This is a bit of a companion piece to doll hair re-rooting articles. If you haven’t already, check them out to learn all about how to re-root!

The average human head (an average scalp measures approximately 120 square inches or 770 cm²) has about 100,000 hair follicles (Gray 2003). Each follicle can grow about 20 individual hairs in a person’s lifetime (About 2007). Average hair loss is around 100 strands a day.

– Hair – New World Encyclopedia www.newworldencyclopedia.org/entry/Hair

Don’t start counting each individual Saran or Nylon hair now but expert doll hair re-rooters will generally have smaller spaces in between each re-root hole in order to mimic real hair on a human head as close as possible. The key to a perfect re-root is understanding how hair works.

Source: Modern Aesthetics – Hair Loss Management in Women

Ideally one would want to re-root a doll head one follicle at a time but realistically, no one in their right mind should and actually doing so would drive anyone crazy from the process. Hence, we make do by poking 16-20 strands of hair (if you go by the re-root tool method: 8-20 strands of hair folded in half) and space the holes out in such a way that the scalp would be as invisible as possible.

The most common types of re-root pattern done on dolls are the middle part and the side part. They are based on human hair growth patterns as evidenced by the fact that most people have a naturally occurring middle or side part.

Picture

Source: Understanding Hair Growth Patterns- The Key to The System – NicolasHairSF

Middle Part

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Source: tsubasa_ozora.rm – Flickr – Photo Sharing!

Side Part

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Source: tsubasa_ozora.rm – Flickr – Photo Sharing!

 

The Anatomy of a Re-root pattern

An important factor to consider is whether a doll’s hair is going to be restyled or not. Their hairstyle dictates the root pattern on their scalps. For most dolls, it only really matters that hair is rooted along their hairline and the rest is a variation on this concept.

Dolls with a permanent pony tail will generally have the pattern as shown below:

reroot-pattern01

The downside on only having hair along the hairline is that it tends to expose the baldness below which is necessitates rerooting a filler section which fills in the gaps. The crown is right about where a hair part line ends.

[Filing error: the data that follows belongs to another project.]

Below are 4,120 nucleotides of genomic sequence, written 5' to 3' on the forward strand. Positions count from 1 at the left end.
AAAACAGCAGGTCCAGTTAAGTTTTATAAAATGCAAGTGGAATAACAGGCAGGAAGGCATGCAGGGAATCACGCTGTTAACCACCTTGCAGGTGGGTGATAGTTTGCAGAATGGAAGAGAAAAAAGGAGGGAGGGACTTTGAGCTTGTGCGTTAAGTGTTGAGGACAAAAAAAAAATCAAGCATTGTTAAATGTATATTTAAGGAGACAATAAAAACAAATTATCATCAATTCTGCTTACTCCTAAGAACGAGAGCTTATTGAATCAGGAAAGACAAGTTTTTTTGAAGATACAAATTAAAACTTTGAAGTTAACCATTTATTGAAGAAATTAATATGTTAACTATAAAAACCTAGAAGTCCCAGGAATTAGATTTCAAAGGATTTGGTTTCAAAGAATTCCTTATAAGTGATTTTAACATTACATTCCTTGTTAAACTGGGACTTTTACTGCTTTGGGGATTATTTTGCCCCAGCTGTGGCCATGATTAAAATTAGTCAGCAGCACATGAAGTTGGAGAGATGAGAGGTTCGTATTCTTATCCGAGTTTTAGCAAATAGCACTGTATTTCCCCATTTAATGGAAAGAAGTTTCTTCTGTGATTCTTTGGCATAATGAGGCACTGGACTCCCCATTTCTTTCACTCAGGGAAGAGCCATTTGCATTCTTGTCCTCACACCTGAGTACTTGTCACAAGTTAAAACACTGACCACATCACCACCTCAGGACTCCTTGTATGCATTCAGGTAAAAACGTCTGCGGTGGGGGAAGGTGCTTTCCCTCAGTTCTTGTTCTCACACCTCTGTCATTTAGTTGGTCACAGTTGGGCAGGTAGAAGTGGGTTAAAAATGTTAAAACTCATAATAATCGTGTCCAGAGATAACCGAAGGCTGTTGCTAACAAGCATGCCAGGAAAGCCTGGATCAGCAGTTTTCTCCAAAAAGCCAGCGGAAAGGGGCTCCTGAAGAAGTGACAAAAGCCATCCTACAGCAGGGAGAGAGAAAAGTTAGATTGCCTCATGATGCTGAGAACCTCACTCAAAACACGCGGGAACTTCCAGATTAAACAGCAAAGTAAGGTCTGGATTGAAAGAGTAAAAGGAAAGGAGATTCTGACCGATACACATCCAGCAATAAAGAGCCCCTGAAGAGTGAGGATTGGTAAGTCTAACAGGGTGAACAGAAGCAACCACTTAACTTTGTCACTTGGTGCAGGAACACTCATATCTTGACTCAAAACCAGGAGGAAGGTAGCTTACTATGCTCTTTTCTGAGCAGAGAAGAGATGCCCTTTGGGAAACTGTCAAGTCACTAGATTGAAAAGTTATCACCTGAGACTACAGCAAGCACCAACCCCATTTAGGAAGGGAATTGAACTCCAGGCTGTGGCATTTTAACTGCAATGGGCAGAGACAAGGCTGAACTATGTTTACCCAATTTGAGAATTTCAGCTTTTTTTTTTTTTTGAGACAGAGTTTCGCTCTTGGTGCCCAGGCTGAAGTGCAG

reroot-pattern02

Middle Part examples:

Serafina Gadget Melpomene

reroot-pattern03

Side Part examples:

Rhea Maddy Hatter Rudaba

For hair styles that have forced part lines like pigtails, the thatched part line is extended. Since hairstyles like pigtails tend to be permanent, creating a filler layer is optional.

reroot-pattern04

Examples:

Usagi Tsukino Princess Chibiusa Iseult

Which is why when you have very specialized hairstyles like cornrows, it isn’t necessary to have any fillers:

 

reroot-pattern05

Examples:

IMG_7269 IMG_1982

Most people generally prefer thicker hair on their dolls because they do tend to be attractive but depending on the hair style you have planned for your dolly, you may not need to necessarily need more hair.

I think I may have mentioned this bit of info in previous hair re-rooting articles but it also helps to get to know the type of fiber you’re planning to use to re-root with. Saran comes in thin strands so you’ll end up using more strands in a plug compared to Nylon which has thicker strands. This coincides with the aspect of how Blondes tend to have more hair than a red head because they have thinner strands of hair. With dolls, it all comes down to how well you’re covering up the scalp!

 

Further reading:

About Periwinkle

Illustrator, crochet doll designer, doll customizer, author and owner of No Nap Time. She likes to make miniature items in 1/6th scale. She loves dogs, baby elephants and alpacas. She owns a pet chicken in Minecraft named "Mr. Cluckers."

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